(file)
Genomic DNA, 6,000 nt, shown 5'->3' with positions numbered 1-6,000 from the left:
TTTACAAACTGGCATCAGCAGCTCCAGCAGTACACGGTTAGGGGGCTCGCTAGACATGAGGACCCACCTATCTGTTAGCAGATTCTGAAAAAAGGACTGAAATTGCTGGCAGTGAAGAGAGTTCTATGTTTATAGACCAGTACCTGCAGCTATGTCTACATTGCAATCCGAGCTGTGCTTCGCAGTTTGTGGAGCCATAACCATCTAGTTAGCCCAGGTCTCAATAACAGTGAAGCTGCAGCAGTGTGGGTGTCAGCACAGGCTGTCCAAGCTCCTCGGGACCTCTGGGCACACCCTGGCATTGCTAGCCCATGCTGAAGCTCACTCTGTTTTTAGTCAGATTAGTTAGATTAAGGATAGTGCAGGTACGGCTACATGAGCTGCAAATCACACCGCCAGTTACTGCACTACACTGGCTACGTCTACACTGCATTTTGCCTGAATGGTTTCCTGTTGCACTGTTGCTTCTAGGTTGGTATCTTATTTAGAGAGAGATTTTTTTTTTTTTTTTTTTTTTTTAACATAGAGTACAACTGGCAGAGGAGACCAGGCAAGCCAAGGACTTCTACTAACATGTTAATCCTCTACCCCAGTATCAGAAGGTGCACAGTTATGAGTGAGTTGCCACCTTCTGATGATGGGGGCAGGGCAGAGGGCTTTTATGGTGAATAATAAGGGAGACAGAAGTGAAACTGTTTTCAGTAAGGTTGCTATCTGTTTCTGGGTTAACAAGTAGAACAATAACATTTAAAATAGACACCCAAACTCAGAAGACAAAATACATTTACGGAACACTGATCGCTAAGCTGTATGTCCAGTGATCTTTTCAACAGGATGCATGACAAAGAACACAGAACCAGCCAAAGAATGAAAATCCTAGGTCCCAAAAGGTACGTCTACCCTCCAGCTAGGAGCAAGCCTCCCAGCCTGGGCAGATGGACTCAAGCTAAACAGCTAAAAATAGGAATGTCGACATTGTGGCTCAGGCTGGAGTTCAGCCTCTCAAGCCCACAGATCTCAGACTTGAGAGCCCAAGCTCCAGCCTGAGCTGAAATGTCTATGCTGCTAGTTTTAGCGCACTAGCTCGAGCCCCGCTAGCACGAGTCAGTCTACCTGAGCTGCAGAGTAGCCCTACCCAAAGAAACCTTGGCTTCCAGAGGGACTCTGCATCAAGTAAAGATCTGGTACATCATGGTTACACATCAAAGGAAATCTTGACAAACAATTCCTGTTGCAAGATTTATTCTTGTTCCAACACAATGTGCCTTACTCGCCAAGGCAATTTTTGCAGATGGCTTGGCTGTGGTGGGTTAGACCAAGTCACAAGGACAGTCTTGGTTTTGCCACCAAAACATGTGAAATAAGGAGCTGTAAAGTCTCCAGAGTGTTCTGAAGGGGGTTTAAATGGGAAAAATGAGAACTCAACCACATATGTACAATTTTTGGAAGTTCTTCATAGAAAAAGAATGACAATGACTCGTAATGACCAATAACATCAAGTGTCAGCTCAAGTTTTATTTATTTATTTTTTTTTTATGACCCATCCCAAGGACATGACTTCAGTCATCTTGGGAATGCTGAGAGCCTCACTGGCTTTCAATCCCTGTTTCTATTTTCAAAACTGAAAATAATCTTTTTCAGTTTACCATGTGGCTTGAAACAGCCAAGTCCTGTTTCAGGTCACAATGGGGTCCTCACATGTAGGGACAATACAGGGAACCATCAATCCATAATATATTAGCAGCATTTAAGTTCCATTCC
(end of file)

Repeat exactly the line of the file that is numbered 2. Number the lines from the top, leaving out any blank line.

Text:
TTTACAAACTGGCATCAGCAGCTCCAGCAGTACACGGTTAGGGGGCTCGCTAGACATGAGGACCCACCTATCTGTTAGCAGATTCTGAAAAAAGGACTGAAATTGCTGGCAGTGAAGAGAGTTCTATGTTTATAGACCAGTACCTGCAGCTATGTCTACATTGCAATCCGAGCTGTGCTTCGCAGTTTGTGGAGCCATAACCATCTAGTTAGCCCAGGTCTCAATAACAGTGAAGCTGCAGCAGTGTGGGTGTCAGCACAGGCTGTCCAAGCTCCTCGGGACCTCTGGGCACACCCTGGCATTGCTAGCCCATGCTGAAGCTCACTCTGTTTTTAGTCAGATTAGTTAGATTAAGGATAGTGCAGGTACGGCTACATGAGCTGCAAATCACACCGCCAGTTACTGCACTACACTGGCTACGTCTACACTGCATTTTGCCTGAATGGTTTCCTGTTGCACTGTTGCTTCTAGGTTGGTATCTTATTTAGAGAGAGATTTTTTTTTTTTTTTTTTTTTTTTAACATAGAGTACAACTGGCAGAGGAGACCAGGCAAGCCAAGGACTTCTACTAACATGTTAATCCTCTACCCCAGTATCAGAAGGTGCACAGTTATGAGTGAGTTGCCACCTTCTGATGATGGGGGCAGGGCAGAGGGCTTTTATGGTGAATAATAAGGGAGACAGAAGTGAAACTGTTTTCAGTAAGGTTGCTATCTGTTTCTGGGTTAACAAGTAGAACAATAACATTTAAAATAGACACCCAAACTCAGAAGACAAAATACATTTACGGAACACTGATCGCTAAGCTGTATGTCCAGTGATCTTTTCAACAGGATGCATGACAAAGAACACAGAACCAGCCAAAGAATGAAAATCCTAGGTCCCAAAAGGTACGTCTACCCTCCAGCTAGGAGCAAGCCTCCCAGCCTGGGCAGATGGACTCAAGCTAAACAGCTAAAAATAGGAATGTCGACATTGTGGCTCAGGCTGGAGTTCAGCCTCTCAAGCCCACAGATCTCAGACTTGAGAGCCCAAGCTCCAGCCTGAGCTGAAATGTCTATGCTGCTAGTTTTAGCGCACTAGCTCGAGCCCCGCTAGCACGAGTCAGTCTACCTGAGCTGCAGAGTAGCCCTACCCAAAGAAACCTTGGCTTCCAGAGGGACTCTGCATCAAGTAAAGATCTGGTACATCATGGTTACACATCAAAGGAAATCTTGACAAACAATTCCTGTTGCAAGATTTATTCTTGTTCCAACACAATGTGCCTTACTCGCCAAGGCAATTTTTGCAGATGGCTTGGCTGTGGTGGGTTAGACCAAGTCACAAGGACAGTCTTGGTTTTGCCACCAAAACATGTGAAATAAGGAGCTGTAAAGTCTCCAGAGTGTTCTGAAGGGGGTTTAAATGGGAAAAATGAGAACTCAACCACATATGTACAATTTTTGGAAGTTCTTCATAGAAAAAGAATGACAATGACTCGTAATGACCAATAACATCAAGTGTCAGCTCAAGTTTTATTTATTTATTTTTTTTTTATGACCCATCCCAAGGACATGACTTCAGTCATCTTGGGAATGCTGAGAGCCTCACTGGCTTTCAATCCCTGTTTCTATTTTCAAAACTGAAAATAATCTTTTTCAGTTTACCATGTGGCTTGAAACAGCCAAGTCCTGTTTCAGGTCACAATGGGGTCCTCACATGTAGGGACAATACAGGGAACCATCAATCCATAATATATTAGCAGCATTTAAGTTCCATTCC